Sean Payton: Along with Reid, Payton's contributions to the NFL's modern-day passing attack helps his Hall of Fame argument. Payton's Super Bowl win, his 152 regular season wins (22nd all-time) and .631 winning percentage (ninth all-time among coaches that coached in at least 200 regular season games) also help his cause, along with the fact that Payton and quarterback Drew Brees turned the Saints -- one of the NFL's have-not clubs for most of their existence -- into one of the NFL's most consistent winners over the past 16 years should help his cause, too.
Could make it, but likely on the outside looking it
Bruce Arians: A self-proclaimed quarterback whisperer, Arians has enjoyed successful partnerships with Peyton Manning, Ben Roethlisberger, Andrew Luck, Carson Palmer, and Tom Brady. While he doesn't have a large body of work, Arians' work in an interim role in Indianapolis in 2012, a .619 winning percentage with the Cardinals that included a trip to the NFC Championship Game, and Super Bowl win in Tampa Bay has catapulted Arians near the top of the coaching profession. Another Super Bowl win would have given Arians a career that is comparable to Jimmy Johnson, who was inducted last year after winning two Super Bowls during his nine years as a head coach.
John Harbaugh: Harbaugh's Super Bowl, 137 regular season wins, .609 career winning percentage and 11 postseason wins puts him in the conversation as a Hall of Fame coach. Some of Harbaugh's recent teams have often underperformed in the playoffs, however -- they've won just two playoff games since winning Super Bowl XLVII. How successful Harbaugh, Lamar Jackson and the Ravens are over the next several years will likely make or break Harbaugh's future Hall of Fame case.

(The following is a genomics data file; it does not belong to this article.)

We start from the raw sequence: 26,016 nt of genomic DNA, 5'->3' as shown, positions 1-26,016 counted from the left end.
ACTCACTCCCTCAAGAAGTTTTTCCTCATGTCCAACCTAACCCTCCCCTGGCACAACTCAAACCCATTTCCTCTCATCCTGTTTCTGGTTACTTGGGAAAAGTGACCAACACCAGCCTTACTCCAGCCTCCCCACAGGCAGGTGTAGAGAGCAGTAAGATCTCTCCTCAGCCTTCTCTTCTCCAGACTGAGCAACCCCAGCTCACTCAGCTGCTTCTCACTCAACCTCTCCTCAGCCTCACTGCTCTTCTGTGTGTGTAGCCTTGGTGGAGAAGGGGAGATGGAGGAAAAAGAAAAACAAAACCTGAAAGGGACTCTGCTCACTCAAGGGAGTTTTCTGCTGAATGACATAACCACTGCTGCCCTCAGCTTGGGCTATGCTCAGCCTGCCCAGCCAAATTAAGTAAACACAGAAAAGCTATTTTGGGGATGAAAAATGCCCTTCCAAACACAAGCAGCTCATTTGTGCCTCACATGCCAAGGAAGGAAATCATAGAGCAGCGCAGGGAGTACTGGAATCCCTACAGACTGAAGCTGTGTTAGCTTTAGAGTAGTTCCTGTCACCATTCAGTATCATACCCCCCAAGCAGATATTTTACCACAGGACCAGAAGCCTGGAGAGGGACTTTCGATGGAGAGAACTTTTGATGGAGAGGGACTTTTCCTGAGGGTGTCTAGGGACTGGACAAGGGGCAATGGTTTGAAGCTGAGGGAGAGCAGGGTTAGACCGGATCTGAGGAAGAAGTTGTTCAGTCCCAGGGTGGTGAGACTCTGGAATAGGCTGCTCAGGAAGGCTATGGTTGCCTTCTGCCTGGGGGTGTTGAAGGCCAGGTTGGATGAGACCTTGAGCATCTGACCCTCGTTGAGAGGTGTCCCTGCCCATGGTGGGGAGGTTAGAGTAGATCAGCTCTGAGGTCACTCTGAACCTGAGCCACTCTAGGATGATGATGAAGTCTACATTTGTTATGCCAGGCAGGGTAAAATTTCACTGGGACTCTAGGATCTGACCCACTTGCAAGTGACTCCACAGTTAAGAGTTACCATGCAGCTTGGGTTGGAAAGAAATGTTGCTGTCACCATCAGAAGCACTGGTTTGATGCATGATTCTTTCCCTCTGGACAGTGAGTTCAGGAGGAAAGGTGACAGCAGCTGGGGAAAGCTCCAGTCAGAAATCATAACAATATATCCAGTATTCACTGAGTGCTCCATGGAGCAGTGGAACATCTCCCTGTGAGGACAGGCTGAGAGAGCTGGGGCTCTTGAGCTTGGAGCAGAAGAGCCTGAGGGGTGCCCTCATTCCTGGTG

Nice career, but currently short of Hall of Fame consideration
Sean McVay: The 36-year-old McVay has an impressive resume. Five years into his tenure in Los Angeles, McVay's teams are 55-26 in the regular season and 7-3 in the playoffs. McVay became the youngest coach in Super Bowl history in 2018 and the youngest coach to win the Super Bowl after the Rams edged the Bengals in Super Bowl LVI. McVay will join Carroll and Payton in the "most likely" category with another Super Bowl appearance. A second Super Bowl win might be all McVay needs to be considered a surefire Hall of Fame lock.
Ron Rivera: His overall record leaves something to be desired, but Rivera deserves to be on this list given his success in Carolina. Under Rivera, the Panthers went 15-1 with an NFC title in 2015 and became the first NFC South franchise to win three consecutive division titles. He led Washington to a division title in 2020.
Mike Vrabel: The former Patriots linebacker has enjoyed a strong start to his head coaching career. In four years in Nashville, Vrabel has posted a 41-24 regular-season record but is just 2-3 in the playoffs. He won Coach of the Year honors in 2022 after helping lead the Titans to a division title despite injuries to star running back Derrick Henry and receivers A.J. Brown and Julio Jones.
Mike McCarthy: McCarthy had a good run in Green Bay, with a Super Bowl win, 125 regular-season victories and nine playoff appearances in nearly 13 seasons. But the way things ended in Green Bay (he was fired 12 games into the 2018 season after a 4-7-1 start), coupled with his underwhelming start in Dallas, are the reasons why McCarthy isn't higher on this list.